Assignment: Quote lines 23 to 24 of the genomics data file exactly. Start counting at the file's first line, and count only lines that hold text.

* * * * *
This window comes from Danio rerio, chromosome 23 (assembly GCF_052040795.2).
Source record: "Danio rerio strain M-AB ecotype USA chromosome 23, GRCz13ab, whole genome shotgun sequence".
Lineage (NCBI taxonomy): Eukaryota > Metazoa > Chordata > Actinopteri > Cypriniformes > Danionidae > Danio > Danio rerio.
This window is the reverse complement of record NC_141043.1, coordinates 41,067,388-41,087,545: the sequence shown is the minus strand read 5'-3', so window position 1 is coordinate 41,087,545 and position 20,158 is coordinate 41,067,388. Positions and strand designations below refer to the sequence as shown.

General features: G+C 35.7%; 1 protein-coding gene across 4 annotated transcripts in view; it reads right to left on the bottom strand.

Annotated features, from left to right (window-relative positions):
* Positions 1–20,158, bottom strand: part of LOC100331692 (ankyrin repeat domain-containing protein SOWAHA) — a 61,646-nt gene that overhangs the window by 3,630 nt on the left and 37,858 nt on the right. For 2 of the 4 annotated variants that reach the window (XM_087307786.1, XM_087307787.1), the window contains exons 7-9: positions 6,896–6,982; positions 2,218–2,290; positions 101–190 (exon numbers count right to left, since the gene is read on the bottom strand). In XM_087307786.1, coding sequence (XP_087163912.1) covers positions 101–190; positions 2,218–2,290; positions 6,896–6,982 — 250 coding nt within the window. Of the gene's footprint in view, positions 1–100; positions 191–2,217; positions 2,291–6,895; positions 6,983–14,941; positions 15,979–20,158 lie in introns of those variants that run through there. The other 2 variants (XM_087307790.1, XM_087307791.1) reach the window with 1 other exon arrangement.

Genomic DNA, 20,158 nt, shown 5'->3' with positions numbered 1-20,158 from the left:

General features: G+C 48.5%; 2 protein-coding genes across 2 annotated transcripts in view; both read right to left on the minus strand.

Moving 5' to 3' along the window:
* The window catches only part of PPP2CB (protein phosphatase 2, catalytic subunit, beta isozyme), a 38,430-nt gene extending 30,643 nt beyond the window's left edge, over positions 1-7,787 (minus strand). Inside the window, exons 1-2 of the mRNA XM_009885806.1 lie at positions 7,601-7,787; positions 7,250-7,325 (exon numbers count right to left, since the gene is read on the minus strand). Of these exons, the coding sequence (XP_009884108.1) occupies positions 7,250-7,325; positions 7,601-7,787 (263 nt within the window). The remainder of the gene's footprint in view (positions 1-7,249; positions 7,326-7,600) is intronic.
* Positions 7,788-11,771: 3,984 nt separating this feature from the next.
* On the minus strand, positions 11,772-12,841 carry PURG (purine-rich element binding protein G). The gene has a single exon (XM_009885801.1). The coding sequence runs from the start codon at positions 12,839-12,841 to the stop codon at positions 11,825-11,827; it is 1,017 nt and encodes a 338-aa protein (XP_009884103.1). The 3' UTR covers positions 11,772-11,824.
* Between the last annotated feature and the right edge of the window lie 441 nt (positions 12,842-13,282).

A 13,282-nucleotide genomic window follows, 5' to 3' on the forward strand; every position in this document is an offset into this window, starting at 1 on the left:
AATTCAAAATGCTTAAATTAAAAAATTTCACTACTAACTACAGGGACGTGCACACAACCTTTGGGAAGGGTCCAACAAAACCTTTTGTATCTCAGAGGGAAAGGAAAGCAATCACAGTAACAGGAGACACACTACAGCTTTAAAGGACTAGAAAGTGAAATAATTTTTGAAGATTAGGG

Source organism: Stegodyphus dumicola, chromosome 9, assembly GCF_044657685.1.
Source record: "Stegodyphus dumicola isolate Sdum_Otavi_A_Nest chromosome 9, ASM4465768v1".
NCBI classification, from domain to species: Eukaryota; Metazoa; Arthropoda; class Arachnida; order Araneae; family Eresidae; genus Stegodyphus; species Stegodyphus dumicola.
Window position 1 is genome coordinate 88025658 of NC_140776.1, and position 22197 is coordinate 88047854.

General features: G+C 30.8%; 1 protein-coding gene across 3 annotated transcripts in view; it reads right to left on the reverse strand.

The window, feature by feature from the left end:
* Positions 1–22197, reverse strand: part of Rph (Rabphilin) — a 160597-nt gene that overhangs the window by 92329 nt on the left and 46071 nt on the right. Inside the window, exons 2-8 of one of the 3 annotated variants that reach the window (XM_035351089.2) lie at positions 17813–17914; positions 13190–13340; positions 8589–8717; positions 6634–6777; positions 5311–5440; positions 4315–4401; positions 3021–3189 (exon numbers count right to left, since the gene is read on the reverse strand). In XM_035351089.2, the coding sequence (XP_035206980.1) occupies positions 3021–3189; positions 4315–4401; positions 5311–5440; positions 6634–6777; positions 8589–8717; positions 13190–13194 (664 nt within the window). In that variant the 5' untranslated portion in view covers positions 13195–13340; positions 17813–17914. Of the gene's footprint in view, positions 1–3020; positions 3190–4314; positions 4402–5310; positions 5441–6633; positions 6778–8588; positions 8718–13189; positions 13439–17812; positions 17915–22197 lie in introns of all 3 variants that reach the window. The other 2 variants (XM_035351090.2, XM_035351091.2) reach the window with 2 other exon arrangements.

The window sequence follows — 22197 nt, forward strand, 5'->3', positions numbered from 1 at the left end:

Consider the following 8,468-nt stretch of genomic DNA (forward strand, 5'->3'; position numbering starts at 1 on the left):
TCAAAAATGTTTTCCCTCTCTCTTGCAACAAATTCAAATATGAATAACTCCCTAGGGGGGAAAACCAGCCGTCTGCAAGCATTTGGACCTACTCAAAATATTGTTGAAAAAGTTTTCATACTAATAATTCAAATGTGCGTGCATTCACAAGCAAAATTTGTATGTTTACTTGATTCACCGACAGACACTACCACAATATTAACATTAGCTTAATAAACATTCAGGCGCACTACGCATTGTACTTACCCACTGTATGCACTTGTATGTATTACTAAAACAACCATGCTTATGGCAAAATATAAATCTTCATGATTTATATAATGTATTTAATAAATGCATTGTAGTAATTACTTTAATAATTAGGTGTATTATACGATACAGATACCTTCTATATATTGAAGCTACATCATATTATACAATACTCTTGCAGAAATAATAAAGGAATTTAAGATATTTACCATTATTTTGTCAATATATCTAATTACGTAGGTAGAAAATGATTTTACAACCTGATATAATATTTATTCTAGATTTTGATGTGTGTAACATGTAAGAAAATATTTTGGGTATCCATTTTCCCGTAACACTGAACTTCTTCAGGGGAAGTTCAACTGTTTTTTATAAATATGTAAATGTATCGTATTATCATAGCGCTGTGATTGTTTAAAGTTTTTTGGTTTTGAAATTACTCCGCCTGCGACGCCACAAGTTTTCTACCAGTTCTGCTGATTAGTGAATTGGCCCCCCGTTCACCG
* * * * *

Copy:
* Positions 1–22197, reverse strand: part of Rph (Rabphilin) — a 160597-nt gene that overhangs the window by 92329 nt on the left and 46071 nt on the right. Inside the window, exons 2-8 of one of the 3 annotated variants that reach the window (XM_035351089.2) lie at positions 17813–17914; positions 13190–13340; positions 8589–8717; positions 6634–6777; positions 5311–5440; positions 4315–4401; positions 3021–3189 (exon numbers count right to left, since the gene is read on the reverse strand). In XM_035351089.2, the coding sequence (XP_035206980.1) occupies positions 3021–3189; positions 4315–4401; positions 5311–5440; positions 6634–6777; positions 8589–8717; positions 13190–13194 (664 nt within the window). In that variant the 5' untranslated portion in view covers positions 13195–13340; positions 17813–17914. Of the gene's footprint in view, positions 1–3020; positions 3190–4314; positions 4402–5310; positions 5441–6633; positions 6778–8588; positions 8718–13189; positions 13439–17812; positions 17915–22197 lie in introns of all 3 variants that reach the window. The other 2 variants (XM_035351090.2, XM_035351091.2) reach the window with 2 other exon arrangements.

The window sequence follows — 22197 nt, forward strand, 5'->3', positions numbered from 1 at the left end: